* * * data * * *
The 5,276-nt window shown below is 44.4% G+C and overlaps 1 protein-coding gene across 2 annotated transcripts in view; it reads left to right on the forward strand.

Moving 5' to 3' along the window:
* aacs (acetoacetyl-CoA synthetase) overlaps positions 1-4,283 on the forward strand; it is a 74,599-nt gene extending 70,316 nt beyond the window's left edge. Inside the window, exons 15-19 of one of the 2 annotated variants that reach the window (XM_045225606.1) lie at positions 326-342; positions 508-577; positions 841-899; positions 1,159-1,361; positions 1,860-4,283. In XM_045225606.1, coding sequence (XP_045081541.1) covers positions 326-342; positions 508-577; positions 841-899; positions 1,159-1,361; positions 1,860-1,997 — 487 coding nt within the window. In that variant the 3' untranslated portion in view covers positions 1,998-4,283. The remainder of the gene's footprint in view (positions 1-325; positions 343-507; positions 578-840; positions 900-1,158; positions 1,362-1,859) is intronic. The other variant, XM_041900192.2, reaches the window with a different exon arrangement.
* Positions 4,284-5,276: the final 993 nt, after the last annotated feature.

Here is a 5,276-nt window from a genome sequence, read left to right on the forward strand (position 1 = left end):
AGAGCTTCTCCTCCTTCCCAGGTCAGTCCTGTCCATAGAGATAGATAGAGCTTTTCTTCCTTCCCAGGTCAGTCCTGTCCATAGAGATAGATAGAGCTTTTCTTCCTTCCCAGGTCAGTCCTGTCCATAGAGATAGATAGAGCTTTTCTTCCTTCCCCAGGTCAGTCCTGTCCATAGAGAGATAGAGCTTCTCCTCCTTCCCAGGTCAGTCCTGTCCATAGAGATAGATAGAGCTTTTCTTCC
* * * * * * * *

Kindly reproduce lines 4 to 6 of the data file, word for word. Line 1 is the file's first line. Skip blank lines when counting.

* Positions 4,284-5,276: the final 993 nt, after the last annotated feature.

Here is a 5,276-nt window from a genome sequence, read left to right on the forward strand (position 1 = left end):
AGAGCTTCTCCTCCTTCCCAGGTCAGTCCTGTCCATAGAGATAGATAGAGCTTTTCTTCCTTCCCAGGTCAGTCCTGTCCATAGAGATAGATAGAGCTTTTCTTCCTTCCCAGGTCAGTCCTGTCCATAGAGATAGATAGAGCTTTTCTTCCTTCCCCAGGTCAGTCCTGTCCATAGAGAGATAGAGCTTCTCCTCCTTCCCAGGTCAGTCCTGTCCATAGAGATAGATAGAGCTTTTCTTCC